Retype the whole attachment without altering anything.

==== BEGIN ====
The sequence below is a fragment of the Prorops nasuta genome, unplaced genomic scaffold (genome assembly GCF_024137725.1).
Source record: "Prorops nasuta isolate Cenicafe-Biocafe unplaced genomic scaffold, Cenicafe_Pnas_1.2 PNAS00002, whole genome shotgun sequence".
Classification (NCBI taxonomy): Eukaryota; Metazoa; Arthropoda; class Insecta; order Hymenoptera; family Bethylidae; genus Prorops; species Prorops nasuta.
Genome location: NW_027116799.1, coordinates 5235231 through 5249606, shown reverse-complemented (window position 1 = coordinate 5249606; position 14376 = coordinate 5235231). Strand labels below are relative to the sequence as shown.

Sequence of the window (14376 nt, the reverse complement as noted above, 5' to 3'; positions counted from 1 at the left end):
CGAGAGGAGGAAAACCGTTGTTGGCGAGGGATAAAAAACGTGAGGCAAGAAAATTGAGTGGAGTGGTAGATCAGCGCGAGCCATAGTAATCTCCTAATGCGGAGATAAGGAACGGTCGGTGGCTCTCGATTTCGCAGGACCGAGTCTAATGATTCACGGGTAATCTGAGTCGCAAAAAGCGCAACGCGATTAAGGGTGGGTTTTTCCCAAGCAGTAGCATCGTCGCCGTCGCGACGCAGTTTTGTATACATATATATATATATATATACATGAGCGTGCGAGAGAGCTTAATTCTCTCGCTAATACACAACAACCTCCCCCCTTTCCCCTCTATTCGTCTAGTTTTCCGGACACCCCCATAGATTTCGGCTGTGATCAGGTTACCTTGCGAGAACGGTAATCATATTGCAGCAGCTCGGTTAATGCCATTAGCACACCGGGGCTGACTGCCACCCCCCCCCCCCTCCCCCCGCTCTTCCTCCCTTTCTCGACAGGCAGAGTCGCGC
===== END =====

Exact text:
The sequence below is a fragment of the Prorops nasuta genome, unplaced genomic scaffold (genome assembly GCF_024137725.1).
Source record: "Prorops nasuta isolate Cenicafe-Biocafe unplaced genomic scaffold, Cenicafe_Pnas_1.2 PNAS00002, whole genome shotgun sequence".
Classification (NCBI taxonomy): Eukaryota; Metazoa; Arthropoda; class Insecta; order Hymenoptera; family Bethylidae; genus Prorops; species Prorops nasuta.
Genome location: NW_027116799.1, coordinates 5235231 through 5249606, shown reverse-complemented (window position 1 = coordinate 5249606; position 14376 = coordinate 5235231). Strand labels below are relative to the sequence as shown.

Sequence of the window (14376 nt, the reverse complement as noted above, 5' to 3'; positions counted from 1 at the left end):
CGAGAGGAGGAAAACCGTTGTTGGCGAGGGATAAAAAACGTGAGGCAAGAAAATTGAGTGGAGTGGTAGATCAGCGCGAGCCATAGTAATCTCCTAATGCGGAGATAAGGAACGGTCGGTGGCTCTCGATTTCGCAGGACCGAGTCTAATGATTCACGGGTAATCTGAGTCGCAAAAAGCGCAACGCGATTAAGGGTGGGTTTTTCCCAAGCAGTAGCATCGTCGCCGTCGCGACGCAGTTTTGTATACATATATATATATATATATACATGAGCGTGCGAGAGAGCTTAATTCTCTCGCTAATACACAACAACCTCCCCCCTTTCCCCTCTATTCGTCTAGTTTTCCGGACACCCCCATAGATTTCGGCTGTGATCAGGTTACCTTGCGAGAACGGTAATCATATTGCAGCAGCTCGGTTAATGCCATTAGCACACCGGGGCTGACTGCCACCCCCCCCCCCCTCCCCCCGCTCTTCCTCCCTTTCTCGACAGGCAGAGTCGCGC